Houses like geological stratifications, as if part of the earth itself. But more than all this, it was the human figure that was to attract his investigation, so much so that at times it seemed to appear out of the depths of the canvas, even against the painter's wishes. How important for an artist like Cordati is the house, the town, the horizon under his gaze? And how important is it for us today to be able to understand his work right here, where it was created, where it was so carefully crafted?

Cordati died in 1979, and his painting, at the same time scorned and profound, that is so important in the story of 'an unknown of the 19th century', has recently been highly valued in thorough critical studies and in various exhibitions. Now his work has been put in order and exhibited (in rotation, for there is an enormous number of works) in Barga, in his very house and studio, the Palazzo Bertacchi.

The restoration of its grand facade has been celebrated by the town with a festival and a concert, as a gift from the Barga Council and the Ricci Foundation. The family has in fact taken the decision to allow the community at large to fully participate in this artistic inheritance, accumulated over an entire life, and they now open, for certain periods of the year, some of the large rooms of the house to a serious, thorough yet elegant exhibition of Cordati's works.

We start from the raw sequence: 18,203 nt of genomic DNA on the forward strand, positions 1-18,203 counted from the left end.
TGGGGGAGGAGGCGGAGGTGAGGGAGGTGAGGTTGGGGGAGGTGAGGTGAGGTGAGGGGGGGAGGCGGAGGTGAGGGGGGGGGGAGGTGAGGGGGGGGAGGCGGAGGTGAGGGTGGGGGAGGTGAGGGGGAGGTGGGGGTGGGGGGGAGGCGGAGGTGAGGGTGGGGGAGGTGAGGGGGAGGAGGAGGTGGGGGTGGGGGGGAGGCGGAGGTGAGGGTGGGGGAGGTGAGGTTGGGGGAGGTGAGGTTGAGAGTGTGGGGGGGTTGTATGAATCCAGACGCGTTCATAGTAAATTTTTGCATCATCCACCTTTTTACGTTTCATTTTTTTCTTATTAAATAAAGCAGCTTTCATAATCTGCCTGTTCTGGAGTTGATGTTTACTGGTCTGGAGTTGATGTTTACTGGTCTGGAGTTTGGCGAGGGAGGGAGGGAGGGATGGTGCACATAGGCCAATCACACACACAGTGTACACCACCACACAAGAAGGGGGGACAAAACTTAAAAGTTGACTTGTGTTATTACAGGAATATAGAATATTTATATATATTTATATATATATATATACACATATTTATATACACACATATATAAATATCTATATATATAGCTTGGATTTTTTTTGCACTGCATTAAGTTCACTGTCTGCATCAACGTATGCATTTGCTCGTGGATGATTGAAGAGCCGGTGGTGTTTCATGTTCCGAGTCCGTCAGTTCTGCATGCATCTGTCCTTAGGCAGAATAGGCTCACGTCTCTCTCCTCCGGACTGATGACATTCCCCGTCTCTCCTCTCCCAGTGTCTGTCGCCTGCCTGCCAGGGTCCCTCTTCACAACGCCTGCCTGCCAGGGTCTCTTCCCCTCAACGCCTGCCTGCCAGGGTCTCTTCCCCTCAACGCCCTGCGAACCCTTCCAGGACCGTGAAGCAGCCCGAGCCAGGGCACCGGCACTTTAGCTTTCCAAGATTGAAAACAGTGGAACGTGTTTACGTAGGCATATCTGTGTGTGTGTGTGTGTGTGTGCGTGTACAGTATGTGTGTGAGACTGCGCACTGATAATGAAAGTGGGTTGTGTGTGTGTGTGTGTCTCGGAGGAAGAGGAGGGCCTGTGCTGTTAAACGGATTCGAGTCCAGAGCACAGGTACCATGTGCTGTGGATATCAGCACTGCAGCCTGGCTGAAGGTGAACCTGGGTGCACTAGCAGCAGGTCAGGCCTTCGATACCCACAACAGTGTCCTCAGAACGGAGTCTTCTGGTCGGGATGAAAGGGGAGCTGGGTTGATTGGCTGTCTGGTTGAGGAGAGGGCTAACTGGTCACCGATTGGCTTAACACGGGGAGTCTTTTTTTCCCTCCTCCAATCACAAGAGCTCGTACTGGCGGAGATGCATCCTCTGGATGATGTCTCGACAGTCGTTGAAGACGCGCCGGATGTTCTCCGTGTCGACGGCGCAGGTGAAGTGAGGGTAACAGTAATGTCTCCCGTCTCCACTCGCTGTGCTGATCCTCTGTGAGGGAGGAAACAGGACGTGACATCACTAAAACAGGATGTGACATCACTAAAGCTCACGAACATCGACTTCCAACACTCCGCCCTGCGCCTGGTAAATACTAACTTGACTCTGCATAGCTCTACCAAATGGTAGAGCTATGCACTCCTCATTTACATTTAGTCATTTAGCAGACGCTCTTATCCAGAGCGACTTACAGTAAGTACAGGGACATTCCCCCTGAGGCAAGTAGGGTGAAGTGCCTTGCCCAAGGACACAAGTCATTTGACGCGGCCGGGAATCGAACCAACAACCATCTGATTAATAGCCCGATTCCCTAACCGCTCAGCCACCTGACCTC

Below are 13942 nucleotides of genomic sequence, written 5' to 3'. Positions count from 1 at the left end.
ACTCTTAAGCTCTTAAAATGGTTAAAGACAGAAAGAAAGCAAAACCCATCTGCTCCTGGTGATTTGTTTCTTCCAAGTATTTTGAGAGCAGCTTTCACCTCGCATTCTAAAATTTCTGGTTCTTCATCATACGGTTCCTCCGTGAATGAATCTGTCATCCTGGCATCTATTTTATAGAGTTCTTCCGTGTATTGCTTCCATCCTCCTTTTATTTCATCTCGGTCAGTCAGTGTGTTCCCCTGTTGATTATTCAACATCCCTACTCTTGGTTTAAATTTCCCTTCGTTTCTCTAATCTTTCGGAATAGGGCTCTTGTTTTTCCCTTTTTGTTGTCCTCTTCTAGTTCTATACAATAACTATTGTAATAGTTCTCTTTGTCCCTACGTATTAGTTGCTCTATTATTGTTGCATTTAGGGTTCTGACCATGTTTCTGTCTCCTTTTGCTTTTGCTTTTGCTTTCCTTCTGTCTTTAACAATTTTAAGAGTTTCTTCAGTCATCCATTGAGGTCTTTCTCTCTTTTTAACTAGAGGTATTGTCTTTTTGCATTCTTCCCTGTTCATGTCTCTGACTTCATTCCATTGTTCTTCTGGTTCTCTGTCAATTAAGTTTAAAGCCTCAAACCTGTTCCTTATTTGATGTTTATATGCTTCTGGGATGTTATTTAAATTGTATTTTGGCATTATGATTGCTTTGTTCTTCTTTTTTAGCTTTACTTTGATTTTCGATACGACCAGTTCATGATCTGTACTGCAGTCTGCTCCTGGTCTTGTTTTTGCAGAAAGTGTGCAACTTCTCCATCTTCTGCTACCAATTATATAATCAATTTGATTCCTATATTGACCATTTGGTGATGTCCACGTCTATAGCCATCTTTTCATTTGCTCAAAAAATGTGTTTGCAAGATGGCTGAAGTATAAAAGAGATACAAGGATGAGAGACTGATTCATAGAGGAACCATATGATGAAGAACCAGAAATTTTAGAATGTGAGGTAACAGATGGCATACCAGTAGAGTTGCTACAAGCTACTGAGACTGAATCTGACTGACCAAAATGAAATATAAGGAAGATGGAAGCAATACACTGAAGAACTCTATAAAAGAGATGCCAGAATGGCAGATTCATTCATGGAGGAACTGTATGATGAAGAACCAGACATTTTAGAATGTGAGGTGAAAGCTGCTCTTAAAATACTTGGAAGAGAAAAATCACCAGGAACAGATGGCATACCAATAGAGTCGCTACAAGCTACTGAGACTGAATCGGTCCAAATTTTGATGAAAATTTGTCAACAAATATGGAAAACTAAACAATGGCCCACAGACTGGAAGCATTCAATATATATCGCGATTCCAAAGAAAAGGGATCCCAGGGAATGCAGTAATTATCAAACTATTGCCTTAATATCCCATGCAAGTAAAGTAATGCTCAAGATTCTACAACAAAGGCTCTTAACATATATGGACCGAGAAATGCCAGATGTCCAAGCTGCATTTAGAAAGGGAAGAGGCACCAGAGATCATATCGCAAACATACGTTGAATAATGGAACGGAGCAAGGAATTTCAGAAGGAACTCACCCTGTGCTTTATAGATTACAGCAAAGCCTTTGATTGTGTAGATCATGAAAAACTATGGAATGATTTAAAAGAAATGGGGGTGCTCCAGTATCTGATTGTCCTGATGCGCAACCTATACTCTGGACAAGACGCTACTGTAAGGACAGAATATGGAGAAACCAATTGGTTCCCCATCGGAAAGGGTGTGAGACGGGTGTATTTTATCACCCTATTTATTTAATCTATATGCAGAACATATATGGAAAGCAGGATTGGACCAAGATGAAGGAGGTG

The permanent exhibition was first opened in the mid-90's, but gradually the experience of opening the collection has also opened up other roads - roads connecting the house to the town and further to the world: connecting a private inheritance (the palace, the 'Cordati-Martinelli Collection') with public enjoyment, the artistic experience of yesteryear with artistic experience of the present.

During the summer, the silent palace where Cordati painted, read his beloved authors (Flaubert, Dostoevsky, Tolstoj, Makarenko, Joyce, Proust, Musil, and also Ariosto) where he listened to music, where he discussed with the art world and with his students, especially Gombrich: yes, this palace comes to life. In the grand salon, in collaboration with 'Opera Barga', there are concerts of classic and contemporary music. This in no way destroys the atmosphere. The enormous table is moved out and a great collection of chairs - of all sorts of style and from all over the palace - is arranged for the spectators - about eighty in all. This is not all: there are discussions and meetings and book presentations, and for some years, in rooms at street level, the printmaker and etcher Kraczyna held an International School of Printmaking. Kraczyna himself knew the artist in the past and as a friend had many a discussion with the painter.